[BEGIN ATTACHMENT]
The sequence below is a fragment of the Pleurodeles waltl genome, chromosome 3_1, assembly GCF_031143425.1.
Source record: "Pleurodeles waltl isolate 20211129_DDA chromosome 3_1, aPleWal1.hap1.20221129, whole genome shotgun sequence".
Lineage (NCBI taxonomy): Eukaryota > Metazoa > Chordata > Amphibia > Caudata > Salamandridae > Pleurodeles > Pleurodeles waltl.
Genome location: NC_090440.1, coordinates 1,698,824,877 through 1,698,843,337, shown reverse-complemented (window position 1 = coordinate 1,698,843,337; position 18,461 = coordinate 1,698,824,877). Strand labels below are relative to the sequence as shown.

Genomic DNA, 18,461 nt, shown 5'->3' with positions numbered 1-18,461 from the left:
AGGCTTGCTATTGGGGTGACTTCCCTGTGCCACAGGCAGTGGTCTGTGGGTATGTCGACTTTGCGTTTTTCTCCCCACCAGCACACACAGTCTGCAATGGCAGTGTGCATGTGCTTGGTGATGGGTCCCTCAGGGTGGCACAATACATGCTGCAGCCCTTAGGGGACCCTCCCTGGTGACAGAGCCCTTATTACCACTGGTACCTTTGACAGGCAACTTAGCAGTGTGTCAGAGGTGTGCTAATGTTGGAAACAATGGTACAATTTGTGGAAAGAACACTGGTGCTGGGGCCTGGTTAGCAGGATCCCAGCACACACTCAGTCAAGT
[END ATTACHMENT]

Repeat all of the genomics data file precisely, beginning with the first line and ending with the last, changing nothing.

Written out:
The sequence below is a fragment of the Pleurodeles waltl genome, chromosome 3_1, assembly GCF_031143425.1.
Source record: "Pleurodeles waltl isolate 20211129_DDA chromosome 3_1, aPleWal1.hap1.20221129, whole genome shotgun sequence".
Lineage (NCBI taxonomy): Eukaryota > Metazoa > Chordata > Amphibia > Caudata > Salamandridae > Pleurodeles > Pleurodeles waltl.
Genome location: NC_090440.1, coordinates 1,698,824,877 through 1,698,843,337, shown reverse-complemented (window position 1 = coordinate 1,698,843,337; position 18,461 = coordinate 1,698,824,877). Strand labels below are relative to the sequence as shown.

Genomic DNA, 18,461 nt, shown 5'->3' with positions numbered 1-18,461 from the left:
AGGCTTGCTATTGGGGTGACTTCCCTGTGCCACAGGCAGTGGTCTGTGGGTATGTCGACTTTGCGTTTTTCTCCCCACCAGCACACACAGTCTGCAATGGCAGTGTGCATGTGCTTGGTGATGGGTCCCTCAGGGTGGCACAATACATGCTGCAGCCCTTAGGGGACCCTCCCTGGTGACAGAGCCCTTATTACCACTGGTACCTTTGACAGGCAACTTAGCAGTGTGTCAGAGGTGTGCTAATGTTGGAAACAATGGTACAATTTGTGGAAAGAACACTGGTGCTGGGGCCTGGTTAGCAGGATCCCAGCACACACTCAGTCAAGT